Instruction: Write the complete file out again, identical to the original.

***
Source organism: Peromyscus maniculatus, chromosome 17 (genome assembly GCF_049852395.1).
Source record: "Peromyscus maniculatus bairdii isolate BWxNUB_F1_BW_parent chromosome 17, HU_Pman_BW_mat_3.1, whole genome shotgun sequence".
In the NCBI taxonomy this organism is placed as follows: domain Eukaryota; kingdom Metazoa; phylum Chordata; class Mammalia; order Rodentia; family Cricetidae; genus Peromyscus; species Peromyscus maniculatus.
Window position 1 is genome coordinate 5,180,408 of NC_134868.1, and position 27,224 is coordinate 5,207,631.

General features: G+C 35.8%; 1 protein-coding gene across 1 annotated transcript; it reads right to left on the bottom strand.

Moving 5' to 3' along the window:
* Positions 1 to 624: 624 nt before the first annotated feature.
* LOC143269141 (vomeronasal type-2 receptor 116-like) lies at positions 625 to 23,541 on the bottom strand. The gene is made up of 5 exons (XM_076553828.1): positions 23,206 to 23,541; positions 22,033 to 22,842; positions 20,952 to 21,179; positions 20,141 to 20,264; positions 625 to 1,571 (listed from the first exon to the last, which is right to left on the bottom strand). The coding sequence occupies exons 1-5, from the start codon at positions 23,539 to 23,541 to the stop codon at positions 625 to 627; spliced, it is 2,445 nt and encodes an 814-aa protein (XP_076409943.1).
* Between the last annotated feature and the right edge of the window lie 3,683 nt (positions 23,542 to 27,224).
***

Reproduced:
Source organism: Peromyscus maniculatus, chromosome 17 (genome assembly GCF_049852395.1).
Source record: "Peromyscus maniculatus bairdii isolate BWxNUB_F1_BW_parent chromosome 17, HU_Pman_BW_mat_3.1, whole genome shotgun sequence".
In the NCBI taxonomy this organism is placed as follows: domain Eukaryota; kingdom Metazoa; phylum Chordata; class Mammalia; order Rodentia; family Cricetidae; genus Peromyscus; species Peromyscus maniculatus.
Window position 1 is genome coordinate 5,180,408 of NC_134868.1, and position 27,224 is coordinate 5,207,631.

General features: G+C 35.8%; 1 protein-coding gene across 1 annotated transcript; it reads right to left on the bottom strand.

Moving 5' to 3' along the window:
* Positions 1 to 624: 624 nt before the first annotated feature.
* LOC143269141 (vomeronasal type-2 receptor 116-like) lies at positions 625 to 23,541 on the bottom strand. The gene is made up of 5 exons (XM_076553828.1): positions 23,206 to 23,541; positions 22,033 to 22,842; positions 20,952 to 21,179; positions 20,141 to 20,264; positions 625 to 1,571 (listed from the first exon to the last, which is right to left on the bottom strand). The coding sequence occupies exons 1-5, from the start codon at positions 23,539 to 23,541 to the stop codon at positions 625 to 627; spliced, it is 2,445 nt and encodes an 814-aa protein (XP_076409943.1).
* Between the last annotated feature and the right edge of the window lie 3,683 nt (positions 23,542 to 27,224).